Health Information on the Web May Put People at Risk for Misdiagnosis

Have a migraine? Go online and find out why.

At least, the idea of online doctoring seems to be what more Americans are programmed to do these days when it comes to gathering health, nutrition, and even information on medical conditions.

In fact, more than two-thirds of the people surveyed by the Opinion Research Corp. for the Kellen Co., reported obtaining some form of medical information on the Internet. More than 1,000 adults across the U.S. were studied and 82 percent said that they search for specific health and nutrition advice while 62 percent believe it is actually accurate information, and 89 percent said that they would follow the advice that they found.

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Americans are finding exactly what’s ailing them and how to cure it from articles and diagrams on the Internet, whether they believe it’s true or not, according to the study, a move that can do more harm than good, according to Susan Taylor, a dietician for the Kellen Co. of Columbus, Ohio.

A plethora of medical Web sites like WebMD and iVillage, as well as individual health blogs, may be full of experts, and non-experts, offering advice and information on everything from weight loss to kidney disease and pregnancy. They may also put people at risk for misdiagnosing a medical condition or following the advice of someone who ‘thinks’ they are an expert in a particular area, according to experts.

“I call the Internet a blessing and a curse,” said Taylor. “It’s a great resource for a lot of information, and that’s the blessing. The curse is that everyone can post, and a lot of people think that they are experts in a certain field. There are a lot of urban myths out there and people are starting to believe them. Certain people have a special mind set and all you really have to do is buy a Web site address, and all of a sudden it becomes gospel. People really need to understand that they need to check out the sources.”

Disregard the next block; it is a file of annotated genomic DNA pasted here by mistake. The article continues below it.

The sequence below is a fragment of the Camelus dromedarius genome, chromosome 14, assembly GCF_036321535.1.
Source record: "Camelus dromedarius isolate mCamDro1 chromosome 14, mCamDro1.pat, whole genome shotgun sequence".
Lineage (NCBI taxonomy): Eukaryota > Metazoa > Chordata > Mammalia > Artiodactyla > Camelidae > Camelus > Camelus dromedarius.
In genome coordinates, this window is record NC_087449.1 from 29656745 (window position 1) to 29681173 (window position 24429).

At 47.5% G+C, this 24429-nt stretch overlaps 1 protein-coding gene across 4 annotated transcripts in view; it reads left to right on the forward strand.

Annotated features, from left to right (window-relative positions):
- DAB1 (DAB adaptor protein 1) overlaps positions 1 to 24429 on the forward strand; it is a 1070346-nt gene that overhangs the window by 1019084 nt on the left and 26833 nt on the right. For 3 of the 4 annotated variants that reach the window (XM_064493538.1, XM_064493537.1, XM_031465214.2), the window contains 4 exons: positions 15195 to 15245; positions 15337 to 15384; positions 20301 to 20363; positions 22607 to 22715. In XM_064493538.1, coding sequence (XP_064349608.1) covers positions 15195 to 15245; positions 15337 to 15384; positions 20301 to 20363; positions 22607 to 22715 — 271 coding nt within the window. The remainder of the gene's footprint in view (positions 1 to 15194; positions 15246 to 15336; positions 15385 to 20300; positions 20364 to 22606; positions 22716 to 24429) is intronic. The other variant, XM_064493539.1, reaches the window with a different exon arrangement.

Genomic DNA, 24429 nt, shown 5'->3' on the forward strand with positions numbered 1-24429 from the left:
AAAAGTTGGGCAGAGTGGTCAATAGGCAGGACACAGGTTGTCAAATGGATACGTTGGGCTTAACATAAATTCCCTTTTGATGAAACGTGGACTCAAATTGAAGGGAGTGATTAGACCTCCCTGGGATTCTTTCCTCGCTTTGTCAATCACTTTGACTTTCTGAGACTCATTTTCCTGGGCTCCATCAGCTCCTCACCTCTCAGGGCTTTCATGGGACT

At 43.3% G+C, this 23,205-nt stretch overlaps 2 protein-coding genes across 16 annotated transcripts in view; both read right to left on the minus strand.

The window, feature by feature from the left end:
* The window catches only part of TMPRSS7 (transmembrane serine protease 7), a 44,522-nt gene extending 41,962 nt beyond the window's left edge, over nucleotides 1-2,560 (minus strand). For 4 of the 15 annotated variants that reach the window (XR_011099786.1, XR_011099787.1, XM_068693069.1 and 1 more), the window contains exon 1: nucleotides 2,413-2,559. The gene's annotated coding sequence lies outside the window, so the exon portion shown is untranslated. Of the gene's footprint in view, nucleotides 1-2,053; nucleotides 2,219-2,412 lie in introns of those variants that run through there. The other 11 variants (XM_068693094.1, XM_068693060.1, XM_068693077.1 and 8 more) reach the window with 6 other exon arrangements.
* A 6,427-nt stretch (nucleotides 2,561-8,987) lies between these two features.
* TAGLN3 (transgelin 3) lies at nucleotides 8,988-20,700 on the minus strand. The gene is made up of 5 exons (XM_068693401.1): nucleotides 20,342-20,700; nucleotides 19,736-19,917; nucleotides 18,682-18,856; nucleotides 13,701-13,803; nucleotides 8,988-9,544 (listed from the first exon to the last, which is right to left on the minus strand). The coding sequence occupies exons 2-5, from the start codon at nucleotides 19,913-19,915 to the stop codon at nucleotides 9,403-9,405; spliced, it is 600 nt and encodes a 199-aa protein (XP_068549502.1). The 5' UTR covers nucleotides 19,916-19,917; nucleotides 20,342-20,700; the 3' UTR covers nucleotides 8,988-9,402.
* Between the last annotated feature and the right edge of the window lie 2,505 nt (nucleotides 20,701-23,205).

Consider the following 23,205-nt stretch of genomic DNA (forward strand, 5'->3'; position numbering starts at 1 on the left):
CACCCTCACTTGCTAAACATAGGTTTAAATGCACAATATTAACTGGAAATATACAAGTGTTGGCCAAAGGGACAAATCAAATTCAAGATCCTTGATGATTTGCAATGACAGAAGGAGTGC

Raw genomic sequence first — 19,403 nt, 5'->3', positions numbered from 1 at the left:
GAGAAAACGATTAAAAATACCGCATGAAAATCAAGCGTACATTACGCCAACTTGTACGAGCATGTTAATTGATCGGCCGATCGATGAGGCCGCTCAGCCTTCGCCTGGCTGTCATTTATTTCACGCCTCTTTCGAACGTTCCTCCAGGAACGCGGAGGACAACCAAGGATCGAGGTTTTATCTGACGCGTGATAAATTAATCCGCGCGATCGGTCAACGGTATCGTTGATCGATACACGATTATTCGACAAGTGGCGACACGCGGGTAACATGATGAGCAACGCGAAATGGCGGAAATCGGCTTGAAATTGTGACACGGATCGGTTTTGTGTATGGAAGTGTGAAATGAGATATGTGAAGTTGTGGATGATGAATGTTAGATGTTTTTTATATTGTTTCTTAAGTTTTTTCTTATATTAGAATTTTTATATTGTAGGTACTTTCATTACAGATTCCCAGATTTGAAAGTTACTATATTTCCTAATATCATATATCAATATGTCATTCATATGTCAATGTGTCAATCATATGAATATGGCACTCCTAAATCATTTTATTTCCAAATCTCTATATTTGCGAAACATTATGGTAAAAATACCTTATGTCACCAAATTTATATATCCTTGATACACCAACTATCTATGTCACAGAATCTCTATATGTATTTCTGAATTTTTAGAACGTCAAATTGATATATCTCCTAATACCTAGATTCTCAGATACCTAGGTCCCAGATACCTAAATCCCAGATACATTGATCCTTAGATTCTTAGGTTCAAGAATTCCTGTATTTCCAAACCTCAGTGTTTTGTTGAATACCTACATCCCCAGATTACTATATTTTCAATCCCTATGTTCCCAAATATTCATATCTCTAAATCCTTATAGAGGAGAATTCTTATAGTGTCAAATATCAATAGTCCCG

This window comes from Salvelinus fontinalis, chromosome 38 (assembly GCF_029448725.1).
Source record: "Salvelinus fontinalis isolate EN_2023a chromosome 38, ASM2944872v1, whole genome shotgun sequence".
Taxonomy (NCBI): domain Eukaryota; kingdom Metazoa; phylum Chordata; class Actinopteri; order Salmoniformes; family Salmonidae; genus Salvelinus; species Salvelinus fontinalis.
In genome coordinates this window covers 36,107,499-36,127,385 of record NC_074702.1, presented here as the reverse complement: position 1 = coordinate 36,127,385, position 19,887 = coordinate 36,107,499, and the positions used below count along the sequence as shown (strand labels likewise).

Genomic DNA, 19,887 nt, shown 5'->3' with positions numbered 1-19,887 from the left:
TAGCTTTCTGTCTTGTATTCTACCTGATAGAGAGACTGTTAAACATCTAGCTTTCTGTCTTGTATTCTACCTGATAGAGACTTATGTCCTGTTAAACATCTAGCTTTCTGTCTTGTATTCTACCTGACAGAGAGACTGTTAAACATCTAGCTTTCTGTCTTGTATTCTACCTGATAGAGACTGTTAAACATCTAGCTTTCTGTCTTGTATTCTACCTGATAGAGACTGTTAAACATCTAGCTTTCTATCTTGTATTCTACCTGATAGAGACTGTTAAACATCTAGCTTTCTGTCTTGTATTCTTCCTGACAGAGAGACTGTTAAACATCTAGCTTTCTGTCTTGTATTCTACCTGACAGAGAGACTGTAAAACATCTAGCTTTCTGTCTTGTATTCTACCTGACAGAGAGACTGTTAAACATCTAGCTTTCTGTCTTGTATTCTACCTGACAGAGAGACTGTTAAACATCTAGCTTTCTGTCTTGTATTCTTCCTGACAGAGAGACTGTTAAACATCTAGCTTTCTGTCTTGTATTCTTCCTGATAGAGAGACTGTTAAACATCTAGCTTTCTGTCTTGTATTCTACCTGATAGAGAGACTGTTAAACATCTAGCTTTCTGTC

Truth or Dare

These “urban myths” are what lead more Americans to misdiagnose their health or nutritional questions from the comfort of their own home.

Most people are looking for something that is personal to them, whether this information is true or not. It’s also easy and people can find out what’s ailing them in the comfort of their home without co-payments, sitting in waiting rooms or getting penciled into a doctor’s busy schedule, according to Taylor.

“It’s all over the place,” said Taylor. “It’s purely opinion. First of all, it doesn’t cost anything as opposed to having a primary care physician, which may take weeks to schedule. Some people are looking for a symptoms of a disease. We’re not all hypochondriacs, but it’s just human nature. We know what information is out there. The key is, if you look for information, you also need to check with a health organization that has a solid background, not just someone deciding that they want to put something up there.”

Get a second opinion

Dr. Keri M. Gans, president of the New York State Dietetic Association and spokeswoman for the American Dietetic Association said that all Web sites are not bad. People just have to know the difference between opinion and medical fact.

“Not all Web sites are created equal,” she said. “Unfortunately, some sites are not based on science but rather an unqualified person's individual opinion. Some Web sites, though, can be an excellent source of information, because they base their recommendations on research and use registered dietitians as the nutrition experts.”

Most people choose the Internet because it is ultimately easier to use, but double-checking with a doctor or consulting with a registered dietician is key to safety long-term, according to Gans. She added that most people search for weight-loss solutions, but they must still be wary of sites offering quick results or ones selling product.

The ease of going to the doctor online is not going to go away anytime soon because the Internet is 24 hours, said Taylor. But people need to be skeptical of what they choose to believe and follow when it comes to their health and nutrition. “How this can affect one’s health, we will find out one of these days,” she added.